US antenna penetration grows 38% year-on-year | Broadcast | News | Rapid TV News
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Even though streaming has boomed over the last few years, and rapidly accelerated by the Covid-19 pandemic, the potentially disrupting role of over-the-air (OTA) access to and viewing of TV content has been somewhat understated and the ongoing sector is equally as fast-growing says a study from Horowitz Research.
Horowitz state of ota 10Feb2021
According to the State of OTA 2020 study, two-fifths of US TV content viewers over 18 report owning an OTA antenna, up from 29% compared with the same time a year ago. With Nielsen estimating that there are 121 million TV households for the 2020-2021 TV season, Horowitz said that this translates to approximately 48.4 million households with an antenna. Demographically, the data show large increases in antenna penetration among black households (year-on-year 27% to 39%), among white, non-Hispanic households (25% to 43%), and importantly, among 18-34 year-olds (20% to 42%), a 110% increase year over year.

OTA viewers are largely not OTA-only viewers: OTA viewers frequently combine their antenna usage with MVPDs and/or streaming services. Antenna users survey said they spend 6.4 hours a day watching TV and, on average, spend a third of their viewing time with over-the-air content. 82% of antenna users are also streamers and 59% also subscribe to an MVPD.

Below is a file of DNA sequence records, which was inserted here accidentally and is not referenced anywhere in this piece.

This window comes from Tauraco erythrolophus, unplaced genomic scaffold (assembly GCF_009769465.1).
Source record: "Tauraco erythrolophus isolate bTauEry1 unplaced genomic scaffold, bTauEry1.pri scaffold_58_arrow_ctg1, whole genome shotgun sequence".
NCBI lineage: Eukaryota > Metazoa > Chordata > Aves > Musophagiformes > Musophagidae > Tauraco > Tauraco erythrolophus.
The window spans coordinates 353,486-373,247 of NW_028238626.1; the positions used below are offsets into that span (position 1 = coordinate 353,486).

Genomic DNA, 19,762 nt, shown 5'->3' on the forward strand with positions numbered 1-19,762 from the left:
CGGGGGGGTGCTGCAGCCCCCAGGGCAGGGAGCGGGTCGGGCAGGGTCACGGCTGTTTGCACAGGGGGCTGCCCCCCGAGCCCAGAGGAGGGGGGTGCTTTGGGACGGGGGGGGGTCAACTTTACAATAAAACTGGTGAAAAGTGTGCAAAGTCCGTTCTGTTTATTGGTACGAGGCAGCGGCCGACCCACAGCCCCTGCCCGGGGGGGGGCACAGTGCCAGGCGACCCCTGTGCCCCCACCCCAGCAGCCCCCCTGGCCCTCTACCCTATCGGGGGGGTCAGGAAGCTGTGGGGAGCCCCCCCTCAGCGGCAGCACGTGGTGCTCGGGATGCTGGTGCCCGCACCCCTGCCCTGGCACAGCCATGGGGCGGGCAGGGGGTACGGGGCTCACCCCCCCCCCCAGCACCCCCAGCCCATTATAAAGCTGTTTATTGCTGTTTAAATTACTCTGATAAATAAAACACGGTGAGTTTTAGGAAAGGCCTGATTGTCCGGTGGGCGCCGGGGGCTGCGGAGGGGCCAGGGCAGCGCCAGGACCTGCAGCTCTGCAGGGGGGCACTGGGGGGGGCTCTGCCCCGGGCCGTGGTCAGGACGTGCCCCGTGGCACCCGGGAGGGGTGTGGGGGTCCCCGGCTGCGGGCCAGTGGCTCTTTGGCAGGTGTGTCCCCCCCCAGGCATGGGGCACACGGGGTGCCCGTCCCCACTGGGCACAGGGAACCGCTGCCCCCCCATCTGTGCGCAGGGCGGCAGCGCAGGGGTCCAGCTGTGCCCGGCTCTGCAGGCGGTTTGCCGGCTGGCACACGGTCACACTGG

In urban markets, 53% of TV content viewers 18+ currently own (47%) or intend to get an antenna compared to 41% in suburban markets and 38% in rural markets. Further, three-quarters (74%) of antenna users who live in urban areas report favourable ratings for their overall antenna experience, whereas satisfaction drops to 61% among users in rural areas of the country.

With Next Gen TV (ATSC 3.0) bringing more advanced features into the OTA space, Horowitz expects growth in OTA to continue. The study found 5% of TV content viewers 18+ in the Horowitz survey report say they are already planning to get an antenna in the next year and another 9% say they were “very likely” to get one after being presented with a description that details both traditional and advanced features like local broadcast stations, small, thin indoor/outdoor design and HD and DVR capabilities.

The survey data indicated that the growth and impact of OTA and its place in the mix of MVPD and streaming delivered content and the concomitant adoption of Next Gen TV is in future likely to differ by geography in parallel with the differential rise of cable TV in rural, suburban and urban markets.

“We have long known that one of the biggest drivers for keeping traditional cable and satellite TV service has been to stay connected with live and local TV content, such as local news and sports events,” noted Stephanie Wong, director of insights and strategy at Horowitz commenting on the State of OTA 2020 study.

“With the ever-growing mix of both on demand and linear streaming services, antennas can feed the need for this live and local TV content at minimal cost. In markets where the major broadcast networks can all be received–primarily urban—traditional operators need to pay close attention to the growth and impact of antennas, especially as new features rolling out with Next Gen TV turn antennas from a thing of the past to the newest TV technology.”